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Suggestions For Future Tunes Of The Month


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#37 spindizzy

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Posted 05 June 2013 - 08:00 AM

If want a less dancey tune, a clip on youtube from "The Squeezers"  ... see this thread http://www.concertin...showtopic=15552

reminded me of a nice tune which we started playing at tlocal session last year, called the Abbess by Andy Cutting (there may be rights issues with the dots)

but here's the Squeeszer's youtube clip 

http://www.youtube.c...h?v=Cc1cB1BK614

 

Chris

(and I could be lazy if we did a tune that I already knew!!!)



#38 Alan Day

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Posted 11 June 2013 - 07:35 AM

Here is a little French Tune as a future tune of the month suggestion.I have recorded it with variations just to show it's possibilities.

Sadly I do not know it's name

Al :)



#39 Jim Besser

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Posted 11 June 2013 - 03:16 PM

Here is a little French Tune as a future tune of the month suggestion.I have recorded it with variations just to show it's possibilities.

Sadly I do not know it's name

Al :)

 

Nice. We need a French tune or two. Maybe Rosbif?



#40 Wolf Molkentin

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Posted 11 June 2013 - 03:50 PM

Here is a little French Tune as a future tune of the month suggestion.I have recorded it with variations just to show it's possibilities.

Sadly I do not know it's name

 

Neither do I, but it sounds very nice - like a merry-go-round, just asking to join, and diversify!  :)



#41 Geoff Wooff

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Posted 12 June 2013 - 01:03 AM

It is called   'Valse à Eric' and was composed by Eric Elsener a Hurdy Gurdy player... probably in the 1970's .

 

Nice tune Alan ... one of my favorites. The Merry-go-Round effect is definately there.


Edited by Geoff Wooff, 12 June 2013 - 01:05 AM.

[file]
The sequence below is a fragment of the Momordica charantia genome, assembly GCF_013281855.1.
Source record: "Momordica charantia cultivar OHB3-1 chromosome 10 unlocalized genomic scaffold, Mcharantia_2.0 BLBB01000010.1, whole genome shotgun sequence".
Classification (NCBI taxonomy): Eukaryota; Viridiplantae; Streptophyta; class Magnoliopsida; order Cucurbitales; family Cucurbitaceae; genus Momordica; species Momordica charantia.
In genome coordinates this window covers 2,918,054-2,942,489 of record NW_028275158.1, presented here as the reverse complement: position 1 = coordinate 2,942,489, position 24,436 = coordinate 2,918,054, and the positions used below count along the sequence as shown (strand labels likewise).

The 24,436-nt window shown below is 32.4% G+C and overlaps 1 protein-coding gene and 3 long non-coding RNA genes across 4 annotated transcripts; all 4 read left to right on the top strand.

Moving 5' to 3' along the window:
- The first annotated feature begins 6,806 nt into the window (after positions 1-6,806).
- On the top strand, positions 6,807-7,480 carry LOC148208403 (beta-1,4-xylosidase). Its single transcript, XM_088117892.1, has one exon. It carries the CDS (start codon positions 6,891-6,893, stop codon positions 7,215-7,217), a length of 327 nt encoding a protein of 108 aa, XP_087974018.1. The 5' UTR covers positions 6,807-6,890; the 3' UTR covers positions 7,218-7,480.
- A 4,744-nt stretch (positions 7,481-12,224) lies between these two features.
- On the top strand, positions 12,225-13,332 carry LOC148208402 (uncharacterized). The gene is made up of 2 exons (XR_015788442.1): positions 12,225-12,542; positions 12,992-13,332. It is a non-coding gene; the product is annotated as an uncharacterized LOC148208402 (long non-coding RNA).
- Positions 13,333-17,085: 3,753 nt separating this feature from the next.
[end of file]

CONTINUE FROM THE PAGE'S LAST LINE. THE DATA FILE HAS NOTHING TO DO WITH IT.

#42 Alan Day

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Posted 12 June 2013 - 02:08 AM

Thanks for the nice comments and at last the name of the tune ,well done Geoff

Al



#43 Geoff Wooff

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Posted 12 June 2013 - 02:32 AM

Thanks for the nice comments and at last the name of the tune ,well done Geoff

Al

Errrrrr. a-hemm Alan.... you recorded it with Rosbif and played it on your concertina... 30 years ago !!

 

Score is in Massif Central tune book No.1......  

 

Glad to be of help,

 

signed,

A.Fan. :)



#44 Irene S.

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Posted 12 June 2013 - 05:14 PM

Very subtle that, Geoff! :rolleyes:



#45 Alan Day

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Posted 13 June 2013 - 02:56 AM

Well is was thirty years ago !!

.I checked this morning Geoff and you are right as usual it is on "Traditional Music from Central France" by Rosbif,

Mel collected all these tunes from various French festivals ,as at that time there were no dots available for French music.Massif books were sold mainly in France much to Mel's embarrassment

For those with record decks I am sure Graham (Roots Records Coventry) still has some left for sale from the second production run of this record.

Must listen to them both again it will explain where all these tunes I play  from memory are coming from.

Al :blink:



#46 David Barnert

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Posted 13 June 2013 - 06:53 AM

Must listen to them both again it will explain where all these tunes I play  from memory are coming from.

Or, as the coffee-house folk singer said, "I learned this song off of one of my old albums."



#47 JimLucas

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Posted 16 June 2013 - 05:05 PM

Why not suggest an air (or at least song), f.i. an Irish one? As we all know there are lots of them, not just the Londonderry Air; we've got Raglan Road, Down by the Sally Gardens, or - expanding to the Scottish - The Last Rose of Summer...

 
Hmm.  The Last Rose of Summer is actually Irish, with words written by Thomas Moore.  His words were generally set to old (in his time) Irish airs, but at the moment I don't have his book handy to find the older name of the tune.